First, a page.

An alias can be used wherever the object it is based on can be used. An alias can be created even if the object does not exist (although it must exist by the time a statement referring to it is compiled). It can refer to another alias if no circular or repetitive references are made along the chain of aliases. An alias can only refer to a module, nickname, sequence, table, view, or another alias within the same database. An alias name cannot be used where a new object name is expected, such as in the CREATE TABLE or CREATE VIEW statements; for example, if the table alias name PERSONNEL has been created, subsequent statements such as CREATE TABLE PERSONNEL... will return an error.

The option of referring to an object by an alias is not explicitly shown in the syntax diagrams, or mentioned in the descriptions of SQL statements.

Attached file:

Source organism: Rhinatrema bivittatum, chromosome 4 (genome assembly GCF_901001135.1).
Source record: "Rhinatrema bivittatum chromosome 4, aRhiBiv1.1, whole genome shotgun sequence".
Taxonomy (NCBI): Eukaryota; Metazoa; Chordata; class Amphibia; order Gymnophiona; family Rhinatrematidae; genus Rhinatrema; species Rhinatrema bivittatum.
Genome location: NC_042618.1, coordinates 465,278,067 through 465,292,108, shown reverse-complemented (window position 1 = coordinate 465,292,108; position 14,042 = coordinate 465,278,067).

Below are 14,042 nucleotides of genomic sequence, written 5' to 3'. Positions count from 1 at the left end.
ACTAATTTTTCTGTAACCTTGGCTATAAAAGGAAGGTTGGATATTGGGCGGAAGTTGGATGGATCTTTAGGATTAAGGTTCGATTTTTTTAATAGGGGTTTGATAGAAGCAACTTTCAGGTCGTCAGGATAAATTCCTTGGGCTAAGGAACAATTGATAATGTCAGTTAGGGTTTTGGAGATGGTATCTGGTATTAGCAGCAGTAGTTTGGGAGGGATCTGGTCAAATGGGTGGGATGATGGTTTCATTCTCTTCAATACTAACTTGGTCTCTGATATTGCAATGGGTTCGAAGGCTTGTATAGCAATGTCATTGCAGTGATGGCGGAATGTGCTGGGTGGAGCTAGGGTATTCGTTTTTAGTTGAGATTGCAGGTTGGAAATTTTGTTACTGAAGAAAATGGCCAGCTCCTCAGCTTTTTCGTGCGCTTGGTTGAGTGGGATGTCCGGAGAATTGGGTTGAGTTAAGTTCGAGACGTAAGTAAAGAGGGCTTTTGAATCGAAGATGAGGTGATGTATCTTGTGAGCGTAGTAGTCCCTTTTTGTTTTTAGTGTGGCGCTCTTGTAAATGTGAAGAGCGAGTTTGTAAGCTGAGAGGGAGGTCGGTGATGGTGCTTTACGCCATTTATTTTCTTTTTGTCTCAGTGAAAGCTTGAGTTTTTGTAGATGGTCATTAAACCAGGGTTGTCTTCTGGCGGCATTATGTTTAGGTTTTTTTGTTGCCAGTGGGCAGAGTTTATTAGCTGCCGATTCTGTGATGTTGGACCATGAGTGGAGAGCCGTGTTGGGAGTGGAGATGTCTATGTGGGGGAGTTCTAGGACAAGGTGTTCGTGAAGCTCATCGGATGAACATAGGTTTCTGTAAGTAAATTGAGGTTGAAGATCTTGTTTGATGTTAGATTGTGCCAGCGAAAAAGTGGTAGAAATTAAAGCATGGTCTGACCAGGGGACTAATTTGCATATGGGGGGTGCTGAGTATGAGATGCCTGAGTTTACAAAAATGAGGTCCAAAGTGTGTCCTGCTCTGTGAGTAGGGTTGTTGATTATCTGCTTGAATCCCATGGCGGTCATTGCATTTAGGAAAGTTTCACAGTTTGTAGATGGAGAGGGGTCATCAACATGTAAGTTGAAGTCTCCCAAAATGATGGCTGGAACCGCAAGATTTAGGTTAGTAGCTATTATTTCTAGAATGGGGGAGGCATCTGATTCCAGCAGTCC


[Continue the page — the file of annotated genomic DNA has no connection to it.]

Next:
A new unqualified alias of a given object type, say for a sequence, cannot have the same fully-qualified name as an existing object of that object type. For example, a sequence alias named ORDERID cannot be defined in the KANDIL schema for the sequence named KANDIL.ORDERID.

The effect of using an alias in an SQL statement is similar to that of text substitution. The alias, which must be defined by the time that the SQL statement is compiled, is replaced at statement compilation time by the qualified object name. For example, if PBIRD.SALES is an alias for DSPN014.DIST4_SALES_148, then at compilation time:
   SELECT * FROM PBIRD.SALES
effectively becomes
   SELECT * FROM DSPN014.DIST4_SALES_148

Authorization IDs and authorization names

An authorization ID is a character string that is obtained by the database manager when a connection is established between the database manager and either an application process or a program preparation process. It designates a set of privileges. It may also designate a user or a group of users, but this property is not controlled by the database manager.

Authorization IDs are used by the database manager to provide: